Everywhere there are remnants of Highland life–you can almost see a buffed, red-haired laird from historical romance, but the clans have long since left. It’s no longer illegal to wear tartan, but somehow I doubt those bleating sheep and fat cattle these lands were cleared for would have any use for such garments.



If there was anything left of traditional Highland life after the Jacobite Risings in the 17th century, the onslaught of the Industrial Revolution got rid of it much in the same way a washing machine would clean a stain from your shirt. How the stain got there, and the lessons learned from the stain, is soon washed from memory. It happened in another time, another era in your life. So, by all means, next time you wear that shirt, feel free to eat spaghetti bolognese without a napkin.

Holiday homes in Bunessan, Isle of Mull.

Holiday homes in Bunessan, Isle of Mull.

It is easy to condemn the English, or the increasingly wealthy landed gentry, for the decimation and forced migration of a culture amused by caber-tossing that even the Roman Empire failed to subjugate.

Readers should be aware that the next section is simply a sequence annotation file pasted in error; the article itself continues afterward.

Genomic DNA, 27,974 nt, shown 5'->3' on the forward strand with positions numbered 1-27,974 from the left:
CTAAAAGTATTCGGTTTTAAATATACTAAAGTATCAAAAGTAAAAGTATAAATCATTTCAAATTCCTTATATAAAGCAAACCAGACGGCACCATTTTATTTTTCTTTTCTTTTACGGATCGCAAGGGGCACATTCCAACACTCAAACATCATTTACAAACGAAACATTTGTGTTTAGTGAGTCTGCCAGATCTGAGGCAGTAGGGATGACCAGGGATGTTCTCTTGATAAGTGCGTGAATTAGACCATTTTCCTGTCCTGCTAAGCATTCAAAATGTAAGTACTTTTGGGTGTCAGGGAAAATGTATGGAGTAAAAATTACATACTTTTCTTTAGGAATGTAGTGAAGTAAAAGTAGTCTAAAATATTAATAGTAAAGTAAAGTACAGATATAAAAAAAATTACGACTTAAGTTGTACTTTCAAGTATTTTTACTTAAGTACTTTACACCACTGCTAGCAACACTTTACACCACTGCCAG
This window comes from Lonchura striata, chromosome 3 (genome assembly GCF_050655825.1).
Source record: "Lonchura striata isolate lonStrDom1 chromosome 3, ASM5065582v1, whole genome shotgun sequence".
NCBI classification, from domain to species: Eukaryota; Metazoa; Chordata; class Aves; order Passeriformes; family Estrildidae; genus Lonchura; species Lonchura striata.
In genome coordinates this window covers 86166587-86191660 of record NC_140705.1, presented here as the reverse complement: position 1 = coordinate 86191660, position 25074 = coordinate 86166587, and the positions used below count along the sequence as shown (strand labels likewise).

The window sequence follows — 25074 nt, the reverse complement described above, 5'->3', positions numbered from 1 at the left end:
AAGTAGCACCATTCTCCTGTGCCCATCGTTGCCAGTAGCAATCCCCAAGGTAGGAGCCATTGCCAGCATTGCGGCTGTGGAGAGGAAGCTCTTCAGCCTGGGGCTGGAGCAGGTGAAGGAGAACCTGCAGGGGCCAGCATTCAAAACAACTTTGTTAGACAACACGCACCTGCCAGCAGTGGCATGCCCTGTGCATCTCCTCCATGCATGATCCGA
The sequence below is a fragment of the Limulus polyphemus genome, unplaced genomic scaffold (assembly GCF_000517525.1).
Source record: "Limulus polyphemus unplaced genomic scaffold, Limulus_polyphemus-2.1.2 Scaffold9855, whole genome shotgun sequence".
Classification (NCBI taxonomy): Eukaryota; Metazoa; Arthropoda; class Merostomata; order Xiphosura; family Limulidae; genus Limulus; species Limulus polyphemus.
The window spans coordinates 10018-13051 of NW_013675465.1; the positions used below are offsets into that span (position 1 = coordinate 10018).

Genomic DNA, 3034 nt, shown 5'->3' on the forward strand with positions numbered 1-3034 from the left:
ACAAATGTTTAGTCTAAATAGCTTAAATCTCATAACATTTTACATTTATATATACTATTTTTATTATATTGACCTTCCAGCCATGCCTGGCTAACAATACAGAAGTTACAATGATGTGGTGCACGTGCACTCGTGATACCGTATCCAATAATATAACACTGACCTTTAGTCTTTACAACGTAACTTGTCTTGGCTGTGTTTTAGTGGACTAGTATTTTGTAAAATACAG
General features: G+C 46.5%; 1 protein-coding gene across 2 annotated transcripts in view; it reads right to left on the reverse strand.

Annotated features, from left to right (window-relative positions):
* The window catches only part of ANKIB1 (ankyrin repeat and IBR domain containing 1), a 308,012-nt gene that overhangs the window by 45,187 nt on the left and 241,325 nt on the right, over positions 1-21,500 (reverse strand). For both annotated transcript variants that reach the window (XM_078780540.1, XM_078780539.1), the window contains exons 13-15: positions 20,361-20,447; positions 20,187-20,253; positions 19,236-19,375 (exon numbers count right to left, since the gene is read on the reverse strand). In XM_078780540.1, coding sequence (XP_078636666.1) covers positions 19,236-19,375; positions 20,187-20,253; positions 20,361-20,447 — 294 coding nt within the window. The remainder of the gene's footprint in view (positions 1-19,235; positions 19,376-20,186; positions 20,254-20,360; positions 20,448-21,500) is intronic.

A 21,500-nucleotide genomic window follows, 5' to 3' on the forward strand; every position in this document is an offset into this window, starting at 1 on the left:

But notions that our version of “progress” and “civilization” are the best and good for the world, and that the country is running out of space due to immigration, of how unfettered investments and globalization is good for the many and not the few, are still mostly unquestioned and often win elections. When it comes to greed and ambition, to hoarding resources, I think we all remain guiltier than a puppy standing next to a puddle.

That puppy is called Rusty.

That puppy is named Rusty.


Johnson, Samuel. Journey to the Western Islands of Scotland. Transcribed in 1775.